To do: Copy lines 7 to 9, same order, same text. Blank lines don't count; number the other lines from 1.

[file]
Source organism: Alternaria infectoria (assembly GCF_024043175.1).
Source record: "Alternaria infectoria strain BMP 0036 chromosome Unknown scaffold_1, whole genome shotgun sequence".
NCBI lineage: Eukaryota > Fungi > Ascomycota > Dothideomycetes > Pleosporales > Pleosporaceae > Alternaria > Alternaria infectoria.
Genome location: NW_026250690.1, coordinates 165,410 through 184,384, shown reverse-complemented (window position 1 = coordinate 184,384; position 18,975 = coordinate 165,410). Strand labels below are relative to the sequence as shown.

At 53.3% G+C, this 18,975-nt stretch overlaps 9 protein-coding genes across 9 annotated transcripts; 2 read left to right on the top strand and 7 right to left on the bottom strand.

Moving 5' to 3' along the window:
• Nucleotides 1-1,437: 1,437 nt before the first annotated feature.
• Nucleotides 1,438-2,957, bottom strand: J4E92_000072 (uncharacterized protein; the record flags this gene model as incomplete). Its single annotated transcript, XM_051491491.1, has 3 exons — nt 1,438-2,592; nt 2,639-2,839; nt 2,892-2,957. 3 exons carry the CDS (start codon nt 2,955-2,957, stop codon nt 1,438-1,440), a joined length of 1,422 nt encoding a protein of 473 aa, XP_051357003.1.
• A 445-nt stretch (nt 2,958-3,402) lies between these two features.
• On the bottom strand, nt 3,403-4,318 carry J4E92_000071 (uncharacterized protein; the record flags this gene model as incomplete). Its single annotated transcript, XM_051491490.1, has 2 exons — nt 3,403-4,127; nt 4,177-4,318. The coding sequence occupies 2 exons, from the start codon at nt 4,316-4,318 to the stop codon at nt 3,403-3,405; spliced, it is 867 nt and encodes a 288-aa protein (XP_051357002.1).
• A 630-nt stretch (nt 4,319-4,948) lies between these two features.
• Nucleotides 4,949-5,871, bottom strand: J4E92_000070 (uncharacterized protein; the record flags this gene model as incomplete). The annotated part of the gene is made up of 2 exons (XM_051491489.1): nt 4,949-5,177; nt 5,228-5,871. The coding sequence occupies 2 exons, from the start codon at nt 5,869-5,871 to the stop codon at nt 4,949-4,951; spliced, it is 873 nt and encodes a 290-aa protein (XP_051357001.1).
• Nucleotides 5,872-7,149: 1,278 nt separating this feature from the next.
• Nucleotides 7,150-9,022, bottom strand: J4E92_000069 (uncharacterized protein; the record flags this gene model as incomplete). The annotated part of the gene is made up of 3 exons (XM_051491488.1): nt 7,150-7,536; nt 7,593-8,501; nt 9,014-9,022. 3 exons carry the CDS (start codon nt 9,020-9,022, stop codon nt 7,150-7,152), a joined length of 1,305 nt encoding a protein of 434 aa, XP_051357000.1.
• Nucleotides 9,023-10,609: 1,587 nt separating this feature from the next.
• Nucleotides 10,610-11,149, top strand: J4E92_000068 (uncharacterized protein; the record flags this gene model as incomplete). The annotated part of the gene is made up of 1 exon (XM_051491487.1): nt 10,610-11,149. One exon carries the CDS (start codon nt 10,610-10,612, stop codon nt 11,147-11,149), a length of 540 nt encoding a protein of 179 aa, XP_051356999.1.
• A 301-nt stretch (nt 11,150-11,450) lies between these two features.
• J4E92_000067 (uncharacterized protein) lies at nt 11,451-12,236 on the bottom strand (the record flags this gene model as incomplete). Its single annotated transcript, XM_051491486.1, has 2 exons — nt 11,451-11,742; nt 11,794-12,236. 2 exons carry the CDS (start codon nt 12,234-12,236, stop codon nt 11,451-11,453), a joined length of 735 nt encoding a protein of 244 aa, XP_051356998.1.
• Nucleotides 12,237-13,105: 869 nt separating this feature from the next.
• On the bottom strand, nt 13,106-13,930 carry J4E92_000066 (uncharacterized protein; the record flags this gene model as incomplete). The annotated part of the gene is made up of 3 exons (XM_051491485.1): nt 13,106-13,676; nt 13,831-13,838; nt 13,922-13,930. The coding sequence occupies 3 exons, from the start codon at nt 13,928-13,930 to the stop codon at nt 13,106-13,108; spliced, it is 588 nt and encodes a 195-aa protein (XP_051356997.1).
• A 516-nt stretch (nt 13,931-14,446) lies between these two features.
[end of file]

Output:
• Nucleotides 1-1,437: 1,437 nt before the first annotated feature.
• Nucleotides 1,438-2,957, bottom strand: J4E92_000072 (uncharacterized protein; the record flags this gene model as incomplete). Its single annotated transcript, XM_051491491.1, has 3 exons — nt 1,438-2,592; nt 2,639-2,839; nt 2,892-2,957. 3 exons carry the CDS (start codon nt 2,955-2,957, stop codon nt 1,438-1,440), a joined length of 1,422 nt encoding a protein of 473 aa, XP_051357003.1.
• A 445-nt stretch (nt 2,958-3,402) lies between these two features.